• Just 1 in 5 UK women can name bloating as a symptom of ovarian cancer
  • Almost half of women must wait 3 months or more from visiting their GP to getting a correct diagnosis
  • 26% of women with ovarian cancer are diagnosed though A&E
  • 31% of women mistakenly think the cervical screening programme would detect ovarian cancer

If you would like to donate, or fundraise on behalf of the charity and cause, visit www.targetovariancancer.org.uk where you will find more information, downloads, and ways you can donate.

Reference and images – www.targetovariancancer.org.uk

What Would You Like To See On The Medisave Blog?

 

we need you text

What Would You Like To See On The Medisave Blog?

At Medisave we want to give you the best service possible, whether it be the products we sell, low prices, customer service support, or our social media outreach.

Today we are asking you what you would most like to see and read on the Medisave blog. Over the course of 2017 and onward we are looking to make a huge push in our blog posts and make them as relevant as possible to our readers.

With this in mind we have created a poll to get a better idea of what topics and subjects you would like to see. We have several general answers of which you may choose up to two, and we would really value your input!

laptop with blog poll results

While we will certainly be listening to what you – our readers – have to say, we will still vary the type of posts to maintain some variety.  It is important to us to gather information on what topics you would spend your time reading so we can focus on the most popular choices.

Thank you for taking part and voting.  Our goal is to produce quality content related to everything that Medisave is a part of, and who better to decide on favoured content than the people who will be reading it.

What would you like to see more of on the Medisave blog? You may choose up to two answers.
17 votes

Learn More With the 3M™ Littmann® Stethoscope App

photo of phone using littmann learning app

3M™ Littmann® recently created a video walkthrough of their Learning Institute app, giving you education at your fingertips.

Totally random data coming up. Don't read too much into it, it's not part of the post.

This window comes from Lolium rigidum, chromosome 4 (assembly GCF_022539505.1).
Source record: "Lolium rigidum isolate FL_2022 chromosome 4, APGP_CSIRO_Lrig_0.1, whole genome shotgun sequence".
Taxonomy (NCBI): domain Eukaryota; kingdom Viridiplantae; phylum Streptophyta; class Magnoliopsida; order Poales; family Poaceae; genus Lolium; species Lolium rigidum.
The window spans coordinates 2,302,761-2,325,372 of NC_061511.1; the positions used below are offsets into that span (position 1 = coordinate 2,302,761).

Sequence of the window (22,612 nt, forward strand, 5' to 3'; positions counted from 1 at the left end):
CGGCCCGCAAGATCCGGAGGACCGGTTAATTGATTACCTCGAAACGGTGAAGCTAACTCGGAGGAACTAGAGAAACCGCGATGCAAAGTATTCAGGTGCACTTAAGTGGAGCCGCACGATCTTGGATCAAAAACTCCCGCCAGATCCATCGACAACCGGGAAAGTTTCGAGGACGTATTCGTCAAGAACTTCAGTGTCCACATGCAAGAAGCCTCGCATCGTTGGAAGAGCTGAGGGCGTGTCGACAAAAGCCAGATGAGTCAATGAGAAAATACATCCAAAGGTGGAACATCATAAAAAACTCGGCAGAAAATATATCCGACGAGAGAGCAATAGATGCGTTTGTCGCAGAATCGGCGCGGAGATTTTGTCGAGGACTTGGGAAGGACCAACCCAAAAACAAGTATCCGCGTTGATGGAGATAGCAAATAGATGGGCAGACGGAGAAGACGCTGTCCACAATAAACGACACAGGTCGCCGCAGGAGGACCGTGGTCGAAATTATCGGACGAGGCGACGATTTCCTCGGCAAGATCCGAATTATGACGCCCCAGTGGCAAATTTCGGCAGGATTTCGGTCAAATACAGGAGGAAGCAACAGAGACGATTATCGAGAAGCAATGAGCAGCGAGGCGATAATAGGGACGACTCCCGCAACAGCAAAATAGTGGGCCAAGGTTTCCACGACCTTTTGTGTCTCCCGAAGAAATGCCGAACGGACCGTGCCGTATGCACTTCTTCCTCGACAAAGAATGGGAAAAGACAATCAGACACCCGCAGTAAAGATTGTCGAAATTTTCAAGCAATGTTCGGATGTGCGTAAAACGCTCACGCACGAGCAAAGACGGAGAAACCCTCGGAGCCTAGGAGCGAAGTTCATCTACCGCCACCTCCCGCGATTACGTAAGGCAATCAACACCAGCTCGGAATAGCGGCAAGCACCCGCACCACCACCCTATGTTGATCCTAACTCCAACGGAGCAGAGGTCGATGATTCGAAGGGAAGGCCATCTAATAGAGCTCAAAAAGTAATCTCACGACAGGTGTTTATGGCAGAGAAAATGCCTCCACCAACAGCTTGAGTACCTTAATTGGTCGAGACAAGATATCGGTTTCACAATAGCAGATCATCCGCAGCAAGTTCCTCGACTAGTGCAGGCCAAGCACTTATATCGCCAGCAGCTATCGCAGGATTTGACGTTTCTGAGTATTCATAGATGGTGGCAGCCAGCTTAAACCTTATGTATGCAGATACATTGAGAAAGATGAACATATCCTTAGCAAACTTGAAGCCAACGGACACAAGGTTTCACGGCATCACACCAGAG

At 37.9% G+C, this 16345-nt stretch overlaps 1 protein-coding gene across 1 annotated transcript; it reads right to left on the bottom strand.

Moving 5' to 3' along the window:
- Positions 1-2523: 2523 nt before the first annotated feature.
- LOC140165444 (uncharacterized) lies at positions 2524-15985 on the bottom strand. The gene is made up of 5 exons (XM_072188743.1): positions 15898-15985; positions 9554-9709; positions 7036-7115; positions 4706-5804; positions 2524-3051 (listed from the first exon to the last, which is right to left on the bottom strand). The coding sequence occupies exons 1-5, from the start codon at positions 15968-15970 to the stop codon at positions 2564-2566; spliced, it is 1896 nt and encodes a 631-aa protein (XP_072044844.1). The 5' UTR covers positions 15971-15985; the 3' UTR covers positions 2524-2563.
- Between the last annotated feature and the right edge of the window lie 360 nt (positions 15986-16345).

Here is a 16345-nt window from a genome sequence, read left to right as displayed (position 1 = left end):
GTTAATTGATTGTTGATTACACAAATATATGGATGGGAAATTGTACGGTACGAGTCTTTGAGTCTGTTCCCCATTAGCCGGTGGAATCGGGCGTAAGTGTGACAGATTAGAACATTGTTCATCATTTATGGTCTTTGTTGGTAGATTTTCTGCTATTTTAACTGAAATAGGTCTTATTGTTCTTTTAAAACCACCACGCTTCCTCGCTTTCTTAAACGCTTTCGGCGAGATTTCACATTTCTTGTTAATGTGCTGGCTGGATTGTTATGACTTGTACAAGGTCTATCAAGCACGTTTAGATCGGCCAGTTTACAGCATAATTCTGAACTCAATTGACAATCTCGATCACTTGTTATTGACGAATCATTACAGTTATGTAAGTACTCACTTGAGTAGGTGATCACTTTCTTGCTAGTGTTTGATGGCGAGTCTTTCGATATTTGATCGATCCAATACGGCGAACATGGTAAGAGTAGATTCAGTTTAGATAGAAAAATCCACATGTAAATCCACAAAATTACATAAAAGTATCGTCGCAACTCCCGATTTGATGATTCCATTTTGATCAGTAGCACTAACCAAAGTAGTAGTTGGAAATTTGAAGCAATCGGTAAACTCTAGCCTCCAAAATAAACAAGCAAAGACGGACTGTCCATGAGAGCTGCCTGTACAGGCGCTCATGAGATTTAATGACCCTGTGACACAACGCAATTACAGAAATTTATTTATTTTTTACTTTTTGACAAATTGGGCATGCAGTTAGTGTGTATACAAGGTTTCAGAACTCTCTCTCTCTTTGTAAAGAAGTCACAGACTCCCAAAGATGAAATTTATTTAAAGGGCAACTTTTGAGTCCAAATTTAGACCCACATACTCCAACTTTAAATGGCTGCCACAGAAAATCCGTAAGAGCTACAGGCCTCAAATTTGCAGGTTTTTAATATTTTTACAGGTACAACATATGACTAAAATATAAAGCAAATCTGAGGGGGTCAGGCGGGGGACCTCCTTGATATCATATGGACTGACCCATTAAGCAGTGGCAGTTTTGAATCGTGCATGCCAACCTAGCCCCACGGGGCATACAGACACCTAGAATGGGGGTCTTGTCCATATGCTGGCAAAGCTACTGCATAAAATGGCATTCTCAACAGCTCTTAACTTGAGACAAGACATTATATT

The app, available in the Apple App Store, or Google Play store, gives you exclusive training content on your mobile device that can help you improve your auscultation skills and use your stethoscope more effectively.

learn about auscultation screenshot

 

The app is free to download and includes:
  • Introduction to auscultation best practice
  • One normal heart sound
  • One sample test module
  • One patient assessment module
  • And more!
Fancy Premium?

Purchase a qualifying stethoscope from us at Medisave and get PREMIUM access to the app!

Once you have purchased a stethoscope through Medisave, you just need to enter the stethoscopes serial number into the Littmann app and you will receive a larger and more rewarding learning experience.

The qualifying stethoscopes are:

  • Master Cardiology IV
  • Cardiology IV
  • Cardiology III
  • Master Classic
  • Classic III
  • Classic II
  • Electronic 3200/3100

You can also access premium via an in-app purchase of £39.99.

Premium content includes:
  • 25 multiple choice questions regarding auscultation technique and sound formation
  • 10 cardiac auscultations with associated heart sounds. These include multiple-choice tests with scoring and feedback
  • 13 cardiology assessments in a practical examination style including real patient histories and sounds
  • 10 cardiology assessments in a practical examination style, including real patient histories, auscultation sounds and ECG’s.
  • And much more!

My stethoscope screenshot

The learning app is a must have if you own a stethoscope, whether you’re a student or a little more advanced. The app is a great learning tool and one you can go back to keep you on your toes via quizzes and tests included.

Watch the walkthrough here:

Find the qualifying stethoscopes here.